Combatting presenteeism is largely the responsibility of the employer to ensure a safe and inclusive workplace, and to implement practices such as mental health days to allow people to process life beyond traditional policies. I also believe that we can play a role in our own self-advocacy. Here are ten tips for self-advocacy in the workplace:

1. Know your rights

I know policies are really boring and often hard to find. Sometimes, they’re even designed that way. Workers’ rights are often hidden within walls of jargon inside a company policy that seems longer than the Victorian-era novels you were made to read in high school. Take time to read them and find out what kinds of leave, professional development and benefits you are entitled to, and make sure to take advantage of them. You’ve earned them – literally.

2. Practice courageous conversations 

Courageous Conversations is one of many models that help people have better, more meaningful conversations, especially about difficult topics. It’s a strategy that helps you reach a resolution with someone that may pushing back against what you’re asking for. It’s also helpful when there’s a power dynamic at play, like when you’re talking to your boss.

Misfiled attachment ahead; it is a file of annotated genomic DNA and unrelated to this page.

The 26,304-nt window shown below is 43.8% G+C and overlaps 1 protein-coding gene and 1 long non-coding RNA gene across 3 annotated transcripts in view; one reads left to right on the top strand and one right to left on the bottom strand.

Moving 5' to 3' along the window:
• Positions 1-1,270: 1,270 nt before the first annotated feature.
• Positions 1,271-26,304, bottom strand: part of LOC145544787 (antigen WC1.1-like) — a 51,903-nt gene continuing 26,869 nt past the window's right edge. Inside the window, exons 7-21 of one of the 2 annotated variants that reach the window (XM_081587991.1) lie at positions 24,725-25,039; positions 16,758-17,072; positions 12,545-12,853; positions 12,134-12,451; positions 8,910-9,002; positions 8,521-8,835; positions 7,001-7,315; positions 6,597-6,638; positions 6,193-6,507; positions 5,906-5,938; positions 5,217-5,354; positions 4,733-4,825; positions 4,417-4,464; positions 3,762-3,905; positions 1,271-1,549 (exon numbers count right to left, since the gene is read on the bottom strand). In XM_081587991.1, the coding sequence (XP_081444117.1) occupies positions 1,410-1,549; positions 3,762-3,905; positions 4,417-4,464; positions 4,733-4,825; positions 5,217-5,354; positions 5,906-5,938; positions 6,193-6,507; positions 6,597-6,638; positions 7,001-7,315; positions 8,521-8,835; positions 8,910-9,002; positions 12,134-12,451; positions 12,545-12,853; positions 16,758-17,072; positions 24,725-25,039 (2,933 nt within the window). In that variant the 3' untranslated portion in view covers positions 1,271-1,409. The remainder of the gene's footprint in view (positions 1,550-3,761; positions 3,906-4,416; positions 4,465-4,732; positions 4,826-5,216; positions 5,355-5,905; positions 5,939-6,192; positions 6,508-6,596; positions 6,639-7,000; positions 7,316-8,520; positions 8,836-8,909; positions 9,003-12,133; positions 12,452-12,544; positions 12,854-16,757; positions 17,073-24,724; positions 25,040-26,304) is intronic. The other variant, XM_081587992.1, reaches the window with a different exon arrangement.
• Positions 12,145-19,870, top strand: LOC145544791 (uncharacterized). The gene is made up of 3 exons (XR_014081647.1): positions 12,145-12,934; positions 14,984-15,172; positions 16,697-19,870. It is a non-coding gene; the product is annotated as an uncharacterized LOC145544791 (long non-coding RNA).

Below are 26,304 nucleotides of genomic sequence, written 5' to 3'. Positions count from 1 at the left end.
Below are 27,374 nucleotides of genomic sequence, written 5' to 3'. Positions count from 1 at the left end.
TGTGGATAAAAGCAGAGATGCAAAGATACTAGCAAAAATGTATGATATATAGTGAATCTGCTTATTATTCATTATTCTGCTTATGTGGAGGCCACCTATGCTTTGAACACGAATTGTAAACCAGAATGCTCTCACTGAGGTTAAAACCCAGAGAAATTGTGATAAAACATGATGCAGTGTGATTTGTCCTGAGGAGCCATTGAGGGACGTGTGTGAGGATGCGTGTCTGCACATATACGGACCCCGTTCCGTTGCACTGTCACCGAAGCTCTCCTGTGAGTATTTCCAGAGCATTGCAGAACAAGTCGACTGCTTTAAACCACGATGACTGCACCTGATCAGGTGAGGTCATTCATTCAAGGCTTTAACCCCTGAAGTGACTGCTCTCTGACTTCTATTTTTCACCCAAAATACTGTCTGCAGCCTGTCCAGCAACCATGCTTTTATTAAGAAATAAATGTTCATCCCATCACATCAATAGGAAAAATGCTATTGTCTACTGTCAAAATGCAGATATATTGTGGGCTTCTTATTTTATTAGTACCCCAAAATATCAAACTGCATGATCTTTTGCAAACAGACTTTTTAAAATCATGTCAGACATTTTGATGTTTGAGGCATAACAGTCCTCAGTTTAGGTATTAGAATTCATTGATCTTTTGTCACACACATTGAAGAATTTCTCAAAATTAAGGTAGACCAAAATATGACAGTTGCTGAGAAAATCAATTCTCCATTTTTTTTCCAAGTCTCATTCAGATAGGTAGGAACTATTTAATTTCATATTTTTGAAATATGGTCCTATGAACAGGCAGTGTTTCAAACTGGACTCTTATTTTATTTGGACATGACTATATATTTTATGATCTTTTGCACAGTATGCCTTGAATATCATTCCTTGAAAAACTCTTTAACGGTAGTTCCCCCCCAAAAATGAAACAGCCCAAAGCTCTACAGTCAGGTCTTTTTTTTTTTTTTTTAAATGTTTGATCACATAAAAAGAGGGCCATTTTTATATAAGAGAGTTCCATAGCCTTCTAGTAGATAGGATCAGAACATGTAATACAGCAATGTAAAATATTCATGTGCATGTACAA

3. Use your sick days for your mental health 

It seems obvious, but many of us have internalized the pervasive stigma about mental health. We’re told to get over it or to “try working out” when we’re feeling low or depressed. As a result, we begin to believe that those days when we can’t get out of bed or breathe in a crowded space are silly things we can overcome. Whether diagnosed or not, depression, anxiety, PTSD and more are just as serious and important as the flu or a broken leg. If you need to lie in bed for a day or two, you should. And you don’t need to justify it.